-1
$\begingroup$

According to the first law of thermodynamics, $u=q+w$, where $u$ is changing in internal energy, $q$ is heat liberated and $w$ is the work done in the process.

Now at constant volume, $w=0$, hence $u=q$. Since $q$ is $n\cdot C_v\cdot T$, where $n$ is the amount of substance in mole, $C_v$ is the molar heat capacity at constant volume and $T$ is the temperature change. $u$ comes out to be $n\cdot C_v\cdot T$. However, this expression is valid for all other cases too whether volume is constant or not.

Same is the case with $H=n\cdot C_p\cdot T$. Why so?

$\endgroup$
1
$\begingroup$

The change in internal energy should be written as $\Delta U=nC_v\Delta T$, not $nC_vT$. This equation is valid for any temperature change (irrespective of whether the volume or pressure changes) only for an ideal gas. The equation for the change in enthalpy should be $$\Delta H=\Delta U+\Delta (PV)$$ For an ideal gas, this equation reduces to $$\Delta H=nC_v\Delta T+nR\Delta T=nC_p\Delta T$$ This equation is valid for any temperature change only for an ideal gas.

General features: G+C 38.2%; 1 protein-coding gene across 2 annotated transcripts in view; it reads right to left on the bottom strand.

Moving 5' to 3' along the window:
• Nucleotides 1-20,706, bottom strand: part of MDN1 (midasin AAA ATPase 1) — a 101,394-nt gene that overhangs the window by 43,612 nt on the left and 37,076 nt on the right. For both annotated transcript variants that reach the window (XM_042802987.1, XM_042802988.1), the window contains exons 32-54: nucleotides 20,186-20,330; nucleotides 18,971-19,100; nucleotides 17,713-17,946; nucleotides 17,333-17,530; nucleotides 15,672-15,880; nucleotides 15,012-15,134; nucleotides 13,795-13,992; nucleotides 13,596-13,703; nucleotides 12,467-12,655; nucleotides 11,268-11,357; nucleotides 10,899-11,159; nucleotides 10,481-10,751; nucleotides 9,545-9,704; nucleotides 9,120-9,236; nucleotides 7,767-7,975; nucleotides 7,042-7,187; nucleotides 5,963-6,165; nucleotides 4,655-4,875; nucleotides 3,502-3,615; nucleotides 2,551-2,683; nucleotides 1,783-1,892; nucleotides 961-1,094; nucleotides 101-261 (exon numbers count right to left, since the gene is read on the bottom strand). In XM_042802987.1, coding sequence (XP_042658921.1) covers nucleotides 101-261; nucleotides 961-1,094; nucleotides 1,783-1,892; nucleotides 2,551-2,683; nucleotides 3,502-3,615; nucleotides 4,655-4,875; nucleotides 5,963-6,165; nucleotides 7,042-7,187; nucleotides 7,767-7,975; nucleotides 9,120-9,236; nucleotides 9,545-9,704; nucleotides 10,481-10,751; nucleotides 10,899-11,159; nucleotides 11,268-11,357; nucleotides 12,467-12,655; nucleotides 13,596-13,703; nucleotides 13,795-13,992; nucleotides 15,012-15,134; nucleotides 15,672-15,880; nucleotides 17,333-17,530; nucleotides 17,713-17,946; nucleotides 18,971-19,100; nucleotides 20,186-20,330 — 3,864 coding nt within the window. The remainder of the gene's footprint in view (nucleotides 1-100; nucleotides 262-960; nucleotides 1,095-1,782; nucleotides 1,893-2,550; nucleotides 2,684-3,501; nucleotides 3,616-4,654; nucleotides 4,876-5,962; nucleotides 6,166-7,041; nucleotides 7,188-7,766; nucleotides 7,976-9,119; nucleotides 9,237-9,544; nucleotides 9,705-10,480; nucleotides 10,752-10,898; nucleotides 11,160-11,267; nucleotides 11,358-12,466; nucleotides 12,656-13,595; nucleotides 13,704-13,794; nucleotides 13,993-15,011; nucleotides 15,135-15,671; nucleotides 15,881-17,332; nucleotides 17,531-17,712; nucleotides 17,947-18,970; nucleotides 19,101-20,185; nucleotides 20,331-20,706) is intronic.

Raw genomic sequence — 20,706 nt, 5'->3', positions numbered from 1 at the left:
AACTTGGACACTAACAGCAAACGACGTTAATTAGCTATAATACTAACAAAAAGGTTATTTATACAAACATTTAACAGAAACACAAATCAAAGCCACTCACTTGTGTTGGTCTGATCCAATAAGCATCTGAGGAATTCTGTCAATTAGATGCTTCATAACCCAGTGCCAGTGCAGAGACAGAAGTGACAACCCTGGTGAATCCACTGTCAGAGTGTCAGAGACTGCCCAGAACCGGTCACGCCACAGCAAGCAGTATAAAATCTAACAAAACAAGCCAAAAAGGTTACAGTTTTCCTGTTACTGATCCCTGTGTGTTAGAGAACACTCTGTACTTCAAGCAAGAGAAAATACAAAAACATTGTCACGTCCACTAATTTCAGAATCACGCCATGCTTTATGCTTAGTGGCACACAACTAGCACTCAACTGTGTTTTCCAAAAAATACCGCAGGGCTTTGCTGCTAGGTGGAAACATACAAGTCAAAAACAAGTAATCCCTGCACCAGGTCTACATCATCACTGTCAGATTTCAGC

$\endgroup$

Your Answer

By clicking “Post Your Answer”, you agree to our terms of service, privacy policy and cookie policy

Not the answer you're looking for? Browse other questions tagged or ask your own question.